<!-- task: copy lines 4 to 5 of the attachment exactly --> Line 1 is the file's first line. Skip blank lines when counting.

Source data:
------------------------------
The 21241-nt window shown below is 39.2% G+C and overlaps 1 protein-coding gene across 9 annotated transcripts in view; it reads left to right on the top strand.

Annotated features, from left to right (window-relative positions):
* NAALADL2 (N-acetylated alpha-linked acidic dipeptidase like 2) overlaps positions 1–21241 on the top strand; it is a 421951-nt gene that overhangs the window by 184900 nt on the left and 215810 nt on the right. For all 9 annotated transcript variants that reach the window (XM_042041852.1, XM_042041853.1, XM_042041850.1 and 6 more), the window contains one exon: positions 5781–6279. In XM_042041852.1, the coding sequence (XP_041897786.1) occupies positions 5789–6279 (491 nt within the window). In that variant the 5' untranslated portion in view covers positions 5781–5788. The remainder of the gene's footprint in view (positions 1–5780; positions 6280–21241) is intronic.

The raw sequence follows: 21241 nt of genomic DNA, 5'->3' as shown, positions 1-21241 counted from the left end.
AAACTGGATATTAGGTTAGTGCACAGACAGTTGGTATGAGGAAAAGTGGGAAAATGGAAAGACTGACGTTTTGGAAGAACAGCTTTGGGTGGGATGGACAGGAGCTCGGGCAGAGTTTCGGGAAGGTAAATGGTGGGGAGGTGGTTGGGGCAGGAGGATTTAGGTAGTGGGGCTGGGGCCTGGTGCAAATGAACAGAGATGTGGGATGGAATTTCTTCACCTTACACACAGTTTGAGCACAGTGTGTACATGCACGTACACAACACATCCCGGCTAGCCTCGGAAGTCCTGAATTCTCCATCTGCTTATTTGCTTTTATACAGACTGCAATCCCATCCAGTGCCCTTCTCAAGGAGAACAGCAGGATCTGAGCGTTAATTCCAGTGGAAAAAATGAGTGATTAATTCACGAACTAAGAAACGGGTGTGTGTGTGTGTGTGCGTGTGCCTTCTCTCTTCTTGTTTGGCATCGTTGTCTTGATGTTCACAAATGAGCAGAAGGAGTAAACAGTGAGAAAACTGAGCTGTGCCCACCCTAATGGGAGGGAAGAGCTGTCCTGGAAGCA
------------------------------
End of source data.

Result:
The raw sequence follows: 21241 nt of genomic DNA, 5'->3' as shown, positions 1-21241 counted from the left end.
AAACTGGATATTAGGTTAGTGCACAGACAGTTGGTATGAGGAAAAGTGGGAAAATGGAAAGACTGACGTTTTGGAAGAACAGCTTTGGGTGGGATGGACAGGAGCTCGGGCAGAGTTTCGGGAAGGTAAATGGTGGGGAGGTGGTTGGGGCAGGAGGATTTAGGTAGTGGGGCTGGGGCCTGGTGCAAATGAACAGAGATGTGGGATGGAATTTCTTCACCTTACACACAGTTTGAGCACAGTGTGTACATGCACGTACACAACACATCCCGGCTAGCCTCGGAAGTCCTGAATTCTCCATCTGCTTATTTGCTTTTATACAGACTGCAATCCCATCCAGTGCCCTTCTCAAGGAGAACAGCAGGATCTGAGCGTTAATTCCAGTGGAAAAAATGAGTGATTAATTCACGAACTAAGAAACGGGTGTGTGTGTGTGTGTGCGTGTGCCTTCTCTCTTCTTGTTTGGCATCGTTGTCTTGATGTTCACAAATGAGCAGAAGGAGTAAACAGTGAGAAAACTGAGCTGTGCCCACCCTAATGGGAGGGAAGAGCTGTCCTGGAAGCA